Ford’s new 1.5-litre seven-seater tries to steal the hearts of petrolhead daddies with its driveability and day-to-day practicality.

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Ford’s new 1.5-litre seven-seater tries to steal the hearts of petrolhead daddies with its driveability and day-to-day practicality.

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THIS is the junior MPV model positioned below Ford’s new S-Max (pg 86).

The Grand C-Max is based on the Focus, the American automaker’s international model available in various flavours, with the triple-chocolate version being the 350bhp Focus RS (also new to town).

Too bad the Grand C-Max looks like vanilla. Plain vanilla, without any toppings… in a simple white cup, with a flimsy wooden spoon.

Even the blueberry blue paintwork of the demo car fails to lift the styling, which rides on the thin line between ugly and ungainly.

Admittedly, it’s a tricky job to make a compact three-row people-carrier look stylish (just look at BMW’s 2 Series Gran Tourer), because the interior dictates the exterior. The occupants sitting inside the multi-purpose vehicle are the priority, not the observers standing outside and commenting on the unattractive appearance of the MPV in question.

The Grand C-Max isn’t grander than the C-Max (not on sale here); just 140mm longer in wheelbase and length, and 60mm taller. If anything, the “Grand” upsize has made the C-Max appear more awkward.

But the way this Ford moves isn’t awkward at all. In fact, it’s dexterous, changing direction like an upsized Focus runabout and responding with torquey energy that contradicts its MPV makeup.

This is a warm hatchback in the guise of a stone cold people-carrier.

Its 1.5-litre turbo engine accelerates with enthusiasm, and its 6-speed automatic gearbox (with leather-trimmed knob) reacts quickly. Select S mode and the 6-speeder is even more reactive, making the performance punchier.

That’s with up to three passengers on board, who might find the ride on those 215/55 R16 Bridgestones unusually quick and tight.

With a full complement of seven folks on board, the ride is likely to be less quick, but it’ll probably still be tight.

The way the car corners and steers is “wrong” for a familyfriendly MPV, which is supposed to suffer more body roll than its occupants’ bodies, steer with general disinterest and hold on to the tarmac for dear life.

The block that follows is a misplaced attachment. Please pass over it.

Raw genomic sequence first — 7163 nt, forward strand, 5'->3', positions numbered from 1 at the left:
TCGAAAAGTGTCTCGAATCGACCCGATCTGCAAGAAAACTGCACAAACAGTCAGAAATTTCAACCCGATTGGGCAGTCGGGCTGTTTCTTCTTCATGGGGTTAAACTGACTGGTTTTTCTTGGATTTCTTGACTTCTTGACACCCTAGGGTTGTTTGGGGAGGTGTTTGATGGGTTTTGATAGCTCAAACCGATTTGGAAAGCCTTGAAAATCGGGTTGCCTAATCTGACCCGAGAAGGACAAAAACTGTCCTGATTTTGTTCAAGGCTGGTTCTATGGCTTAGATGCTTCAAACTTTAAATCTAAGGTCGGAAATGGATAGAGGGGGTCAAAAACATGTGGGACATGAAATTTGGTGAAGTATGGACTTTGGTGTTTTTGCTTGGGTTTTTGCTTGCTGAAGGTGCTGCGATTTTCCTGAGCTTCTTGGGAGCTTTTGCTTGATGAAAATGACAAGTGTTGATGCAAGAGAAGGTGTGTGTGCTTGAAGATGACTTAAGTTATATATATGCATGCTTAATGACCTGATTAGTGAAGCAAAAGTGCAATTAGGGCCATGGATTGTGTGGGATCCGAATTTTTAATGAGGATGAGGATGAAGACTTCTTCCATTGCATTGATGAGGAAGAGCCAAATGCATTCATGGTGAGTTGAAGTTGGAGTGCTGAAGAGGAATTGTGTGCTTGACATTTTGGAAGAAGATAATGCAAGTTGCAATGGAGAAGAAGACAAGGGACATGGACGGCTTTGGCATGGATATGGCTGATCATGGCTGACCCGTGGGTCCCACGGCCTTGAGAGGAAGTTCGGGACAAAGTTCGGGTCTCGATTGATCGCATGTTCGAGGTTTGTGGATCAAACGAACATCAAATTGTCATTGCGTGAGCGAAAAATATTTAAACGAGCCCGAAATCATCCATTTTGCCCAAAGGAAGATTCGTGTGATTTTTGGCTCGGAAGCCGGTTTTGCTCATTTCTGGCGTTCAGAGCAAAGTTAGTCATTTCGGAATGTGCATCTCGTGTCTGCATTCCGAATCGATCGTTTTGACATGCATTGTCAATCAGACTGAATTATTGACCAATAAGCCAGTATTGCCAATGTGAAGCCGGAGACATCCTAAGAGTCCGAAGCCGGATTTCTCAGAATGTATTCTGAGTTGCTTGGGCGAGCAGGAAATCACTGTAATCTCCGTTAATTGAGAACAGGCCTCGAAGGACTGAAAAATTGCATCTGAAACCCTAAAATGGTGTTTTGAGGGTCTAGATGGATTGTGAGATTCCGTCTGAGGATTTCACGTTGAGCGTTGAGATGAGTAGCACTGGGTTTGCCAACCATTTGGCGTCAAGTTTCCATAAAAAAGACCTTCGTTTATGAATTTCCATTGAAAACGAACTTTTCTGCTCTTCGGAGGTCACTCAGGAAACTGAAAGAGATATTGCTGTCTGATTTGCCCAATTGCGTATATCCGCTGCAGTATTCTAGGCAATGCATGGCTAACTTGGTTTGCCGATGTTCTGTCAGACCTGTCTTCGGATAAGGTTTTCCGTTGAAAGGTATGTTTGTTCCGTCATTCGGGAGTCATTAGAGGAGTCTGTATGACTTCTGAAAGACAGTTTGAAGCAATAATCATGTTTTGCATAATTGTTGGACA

The Ford does the opposite – its body movements are well controlled, its steering is honestly interested in the proceedings, and its passengers are the ones holding on for dear life as the car dashes from point to point.

Such antics, however, are not in any MPV user’s manual, which would have most of its pages dedicated to the versatile interior.

In the case of this MPV with sliding rear doors, the second row has excellent headroom and legroom for two to three adults, with the “airspace” overhead visually expanded by the panoramic glass roof.

However, the third person in the middle should be skinny, because he/she sits on a narrow slab of cushion less cushy than the other two seats alongside.

The standard upholstery is cloth, with a texture that has a certain industrial chic, but the light beige colour would get dirty easily.

According to the Ford dealer, 30 percent of Grand C-Max buyers so far didn’t choose the retrofit-leather option.

Knowing Singaporeans’ preference for cowhide, even the cheap synthetic kind, I expected none of the buyers to stick with the original fabric.

There are seatback trays, pockets and door-panel cupholders for the secondrow occupants, plus their own air-con vents at the centre.

The third row has storage boxes, cupholders and 12- volt power outlets, but no extra air-con vents, and it’s rather cramped.

So, the only living things that should be parked in row C of the C-Max are small adults, smaller children and even smaller pets.

As for the boot, it can store maybe a pair of boots with the third-row seats deployed.

But stowing those seats will liberate as much cargo room as in the Focus estate. And the tailgate is motorised to make trunk access even easier. From behind the wheel, the dashboard’s layout would be familiar to anyone who has driven a Ford lately, apart from the additional air-con outlets just above the climate control panel.

The infotainment system offers an 8-inch touchscreen with a nice mix of colours and a useful set of features that include voice control, but the submenu navigation for the primary and in-dash displays could be faster.

There are numerous buttons and functions, but the driver can master them soon enough.

Some of the functions are a surprise in this price bracket – adaptive cruise control, adaptive bi-xenon headlamps, automated parking and collision mitigation.

Surprising, too, is how well-lit the glovebox compartment and front doorbins are in the dark.

Petrolhead daddies, hold your horses! Wait for our Torque comparison of the Ford Grand C-Max and new Volkswagen Touran.

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The second row can be a threeseater, or a two-seater with an aisle, and the conversion is easily done.

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ENGINE 1498cc, 16-valves, inline-4, turbocharged.

MAX POWER 150bhp at 6000rpm.

MAX TORQUE 240Nm at 1600-4000rpm.

POWER TO WEIGHT 104.7bhp per tonne.

GEARBOX 6-speed automatic with manual select.

0-100KM/H 10.5 seconds.

TOP SPEED 199km/h.

CONSUMPTION 14.7km/L (combined).

CO2 EMISSION 154g/km.

PRICE INCL. COE $136,888 (no CEVS rebate/surcharge).

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This Ford’s styling will leave entire families cold, but its performance will warm their hearts.

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